Dream pop is what C86 grew up to become but the C86 phenomenon, such as it was, began and (you'd have thought) ended over thirty years ago. What is it that makes people who weren't even born until a decade after a movement peaked decide, when they discover it, that it's their sound? If I'd done that when I started a band in my late teens, instead of punk we'd have had to play... what? Swing?

Even more puzzling, why does it keep happening, all over the world, in countries that never had any connection to the original scene? Say Sue Me are from Korea. The rest of the bands in this post are Taiwanese except the last lot, who come from Japan.

Okay, Japan probably did have some C86 -influenced bands in 80s but the others? I kind of doubt it.

I picked all of them pretty much at random, going mostly by the names and the thumbnails. YouTube animates those now, like they were GIFs. Not sure how I feel about that...

It's not as though there was much else to go on. Almost all the text other than the names was in Mandarin. Well, I'm assuming Mandarin. Google Translate just says "Chinese". I had Translate ready to make some sense of the various Bandcamp, Facebook and similar sources that came up when I tried to check who these bands might be, where they might come from and whether they were still going.

It was kind of the point that they were still going - or at least had been until very recently.  I was trying to prove to myself that, as Jimmy suggested, the dream really was still alive, so I was focusing on videos from the last twelve months or so. And while I was doing that I thought of the post title and knew I'd have to write the damn thing.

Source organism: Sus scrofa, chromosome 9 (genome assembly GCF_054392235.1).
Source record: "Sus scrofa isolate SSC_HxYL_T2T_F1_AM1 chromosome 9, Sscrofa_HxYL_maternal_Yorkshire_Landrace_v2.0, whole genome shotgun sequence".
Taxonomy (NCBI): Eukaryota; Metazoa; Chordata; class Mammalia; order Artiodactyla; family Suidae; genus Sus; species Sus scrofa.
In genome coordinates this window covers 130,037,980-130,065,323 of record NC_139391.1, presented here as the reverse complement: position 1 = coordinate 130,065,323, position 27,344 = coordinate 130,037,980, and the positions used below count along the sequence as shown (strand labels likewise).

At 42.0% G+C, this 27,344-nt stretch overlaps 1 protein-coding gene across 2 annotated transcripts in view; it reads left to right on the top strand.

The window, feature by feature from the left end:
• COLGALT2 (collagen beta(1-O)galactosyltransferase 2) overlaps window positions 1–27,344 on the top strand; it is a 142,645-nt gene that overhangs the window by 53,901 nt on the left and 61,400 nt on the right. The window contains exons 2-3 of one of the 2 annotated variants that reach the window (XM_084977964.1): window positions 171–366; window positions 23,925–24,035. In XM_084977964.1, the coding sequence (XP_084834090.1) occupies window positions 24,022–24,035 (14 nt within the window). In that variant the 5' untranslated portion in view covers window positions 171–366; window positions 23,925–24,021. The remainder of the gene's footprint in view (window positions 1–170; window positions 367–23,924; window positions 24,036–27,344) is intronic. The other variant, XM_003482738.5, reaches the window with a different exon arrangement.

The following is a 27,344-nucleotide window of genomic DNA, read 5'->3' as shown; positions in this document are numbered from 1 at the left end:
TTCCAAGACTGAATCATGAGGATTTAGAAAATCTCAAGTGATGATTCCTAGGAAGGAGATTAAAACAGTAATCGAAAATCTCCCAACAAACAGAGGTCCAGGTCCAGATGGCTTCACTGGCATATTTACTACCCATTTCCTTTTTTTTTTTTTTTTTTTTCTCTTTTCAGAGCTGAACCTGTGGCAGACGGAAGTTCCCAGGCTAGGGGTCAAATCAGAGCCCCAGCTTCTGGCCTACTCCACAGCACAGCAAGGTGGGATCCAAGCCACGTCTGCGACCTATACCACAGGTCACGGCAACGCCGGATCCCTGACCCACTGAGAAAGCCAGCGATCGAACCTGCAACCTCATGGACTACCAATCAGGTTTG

Choosing the bands took less than an hour. It could have taken a lot less if I hadn't spent so much time googling as I went. Honestly, I could have thrown a dart at my monitor and hit a dream pop band almost every time. And broken my monitor and possibly set the house on fire. Good thing I didn't do that. But there are hundreds of them.

Not that I'd really call all everything I ended up going with "dream pop". Say Sue Me and DSPS seem to be heartland twee/C86. The Fur and Super Obvious (or Obviously - the correct translation seems to be in dispute) are dream poppy for sure. Hormoneboys seem to shade from dream into some kind of woozy, 80s indie funk, with just a hint of whatever it is that Rex Orange County calls that thing he peddles. I've never been exactly sure what that is.

Astro Bunny is more just "pop" than dream pop, I think, although quite ethereal and very lovely but by the time I hit Deca Joins I'd clearly lost the thread. Are we at chillwave, now? As for No Buses, that's 90s indie with a strong post-Britpop vibe, surely?

All musical categories are notional, of course, although I do find it entertaining, trying to keep up with them. In the end all that matters is whether something sounds good. I think everything I've linked here passes that test admirably.

I picked the videos on Sunday after I got the EverQuest II dragon illusion/mount for my second character on Sunday and I put the post together in the gaps between dragons on Monday and Tuesday evening. Combining three separate hobbies (obsessions if you prefer) - MMORPG gaming, music and blogging - makes for a potent and satisfying cocktail.

I've linked the various social media and related sources at the end just in case anyone's interested, which I sincerely doubt. Not really bothered about that. I had a lot of fun doing this and it's my little contribution to...

Keeping the dream alive!

Monday, November 11, 2019

Underpromise, Overdeliver: EverQuest II

When I first read the official announcement  outlining the events Daybreak had scheduled for EverQuest II's fifteenth anniversary celebrations I was underwhelmed. Granted, anniversaries that end in five generally carry less significance than those that end with a zero - and fifteen is definitely neither ten nor twenty. Still, fifteen years of continual operation is a notable achievement for an MMORPG. It deserves recognition and respect.